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The story behind Dassai 23

An ever going challenge

All of our efforts are aimed towards providing our customers with a sense of satisfaction, which is worthy of us polishing a rice of the utmost quality. Dassai 23, often featured on TV and many publications for what is maybe Japan’s most extravagant rice polishing ratio, has often brought us all sorts of challenges - even between us.

The early polishing ratio

"left: Yamada-Nishiki original grain
right: grains polished down to 23%"

It was first planned to be a Junmai Daiginjo sake with a rice polishing ratio of 25%. The reason behind it was that, at the time we had our own Yamada-Nishiki rice field and looking at it, we thought: “let’s make Japan’s most polished sake”. It was first planned out to be polished down to 25%. I waited for the rice to begin the polishing process, before going on a business trip. This is when somebody told me a major producer from Nada was already selling a Junmai Daiginjo sake polished down to 24%. I thought about it all night, and in the train heading back home I phoned my staff, asking them to polish the rice 2% more, down to 23%. At the time, 6 days and 6 nights had passed since the polishing process started. My staff, although exhausted, reluctantly did polished 2% more, which required an additional 24 hours. This seven days and nights work period, the overall 168 hours required for polishing the rice is still unchanged as of today.

New-year sake pressing

We had a project: to deliver a customer with one bottle of Dassai 23, freshly pressed at 00:01 AM on January 1st, 2000. The customer who ordered it turned out to be a VIP in another country, some Prime Minister level customer, who wanted to have it for his private New Year party. The problem was that, and you might remember, on the 1st and 2nd of January 2000, it was a weekend. This was a liberal country so, even for a head-of-state class VIP, the products would not go through customs, an official body, for the personal pleasure of one individual. At the end, I had one of my staff on a plane, early morning of the 2nd of January. He had the bottle in his carry case, and was about to deliver it. I hear this staff spent two wonderful days in that country afterwards.

Dassai 23 – an obvious tastiness

Dassai 23, because of its rice polishing ratio of 23% is probably the most polished rice in Japan. But we do not think this sake is great because it has the best polishing ratio. We are not to be satisfied with this figure, but are striving for Japan’s best, most delicious sake. The only words we fear to hear are: “Dassai isn’t as great as I thought it to be”.
We always strive to craft a well-balanced sake, that has a gorgeous and dense aroma, a mellow taste with just the right amount of acidity to tie it all together with a long, lingering finish.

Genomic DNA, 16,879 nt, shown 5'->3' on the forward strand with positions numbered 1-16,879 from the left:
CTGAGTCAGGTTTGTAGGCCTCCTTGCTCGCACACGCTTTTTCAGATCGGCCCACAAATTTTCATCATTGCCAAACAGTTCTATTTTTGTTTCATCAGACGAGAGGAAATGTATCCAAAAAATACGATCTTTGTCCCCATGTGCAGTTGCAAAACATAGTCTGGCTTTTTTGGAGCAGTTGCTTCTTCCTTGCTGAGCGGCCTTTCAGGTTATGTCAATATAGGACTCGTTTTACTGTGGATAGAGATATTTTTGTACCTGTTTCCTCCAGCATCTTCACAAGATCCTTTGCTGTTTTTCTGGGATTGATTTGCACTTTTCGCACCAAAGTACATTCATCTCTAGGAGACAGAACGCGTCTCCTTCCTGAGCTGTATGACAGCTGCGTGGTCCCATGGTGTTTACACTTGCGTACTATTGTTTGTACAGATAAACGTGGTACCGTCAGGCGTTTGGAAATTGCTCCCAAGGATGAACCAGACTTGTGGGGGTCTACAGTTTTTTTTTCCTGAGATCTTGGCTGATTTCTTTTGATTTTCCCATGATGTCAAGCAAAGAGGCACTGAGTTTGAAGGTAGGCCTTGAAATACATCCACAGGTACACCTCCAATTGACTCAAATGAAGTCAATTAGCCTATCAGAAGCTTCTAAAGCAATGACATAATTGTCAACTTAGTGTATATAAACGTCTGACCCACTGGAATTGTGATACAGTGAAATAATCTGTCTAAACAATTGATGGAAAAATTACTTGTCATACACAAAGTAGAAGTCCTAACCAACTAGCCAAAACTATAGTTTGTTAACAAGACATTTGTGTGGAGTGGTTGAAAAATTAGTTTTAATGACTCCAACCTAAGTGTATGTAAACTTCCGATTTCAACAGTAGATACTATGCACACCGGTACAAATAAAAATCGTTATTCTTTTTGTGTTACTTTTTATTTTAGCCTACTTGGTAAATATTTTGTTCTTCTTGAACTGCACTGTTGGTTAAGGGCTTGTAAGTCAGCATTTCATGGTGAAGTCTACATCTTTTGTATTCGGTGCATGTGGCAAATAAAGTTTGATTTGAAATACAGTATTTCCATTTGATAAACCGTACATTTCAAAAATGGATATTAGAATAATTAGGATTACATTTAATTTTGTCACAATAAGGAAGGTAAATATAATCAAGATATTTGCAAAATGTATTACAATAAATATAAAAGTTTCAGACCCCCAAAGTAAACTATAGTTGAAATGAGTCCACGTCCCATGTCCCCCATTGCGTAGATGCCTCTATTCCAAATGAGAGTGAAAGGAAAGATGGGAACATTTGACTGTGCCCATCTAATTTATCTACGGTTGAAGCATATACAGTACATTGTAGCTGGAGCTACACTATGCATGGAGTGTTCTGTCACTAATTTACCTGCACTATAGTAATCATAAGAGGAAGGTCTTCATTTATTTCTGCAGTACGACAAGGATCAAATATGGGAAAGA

All the rice polished down to 23% actually are not bottled as Dassai 23

All throughout the year, we ferment several tanks with a 23% polished-down Yamada-Nishiki rice but, all of this sake do not automatically become Dassai 23. Actually, some of the sake we craft get downgraded and are not bottled as Dassai 23. A few years ago, a significant number of Dassai 23 did not meet our expectations so we had to downgrade them. Not only we were discouraged by the lack of quality compared to what we were expected, we were also inundated with orders for a now very limited supply of Dassai 23. This was thrilling, but also made it extremely difficult to allocate this supply to our customers.

Dassai has changed a lot, but its heart is still the same

It started out as just trying to craft a sake with a polishing ratio of 23% to craft a sake worthy of its polishing ratio. This entails to never be satisfied with the current state of things, but to always doubt oneself and reform our crafting process.
Someone even kept one of the first bottles of Dassai 23 we crafted and gifted it to me. This sake was tasty. Although it certainly would deserve the adjective “unique”, it was a tremendous blow to our sake crafting which has been driven by technique.

Please enjoy it slowly.

A variety show once featured Dassai 23, in an easy-going way, where the participants had to guess from tasting three different sake which one was the real Dassai – something that is often done with wine in this kind of comedy shows.
One of the participant soon guessed it right, saying: “This one is different from all of the sake I’ve ever tried. It tastes good, not like the bad experiences I had until now, so this must be the real Dassai”. These words greatly demonstrated what we have always been saying, that anyone could know what a good sake is just by drinking it. There are no such things as sake that only connoisseurs understand.
Anyway, what was even more interesting was what another participant said: “At first I could not get it but by slowly drinking it I could see how tasty it was”. We are of course always striving to craft Dassai 23 so that its tastiness is evident, but also to craft it so that its shows several layers of complexity.
Please drink it slowly, enjoy it slowly, so that Dassai 23 could show you all of its charms.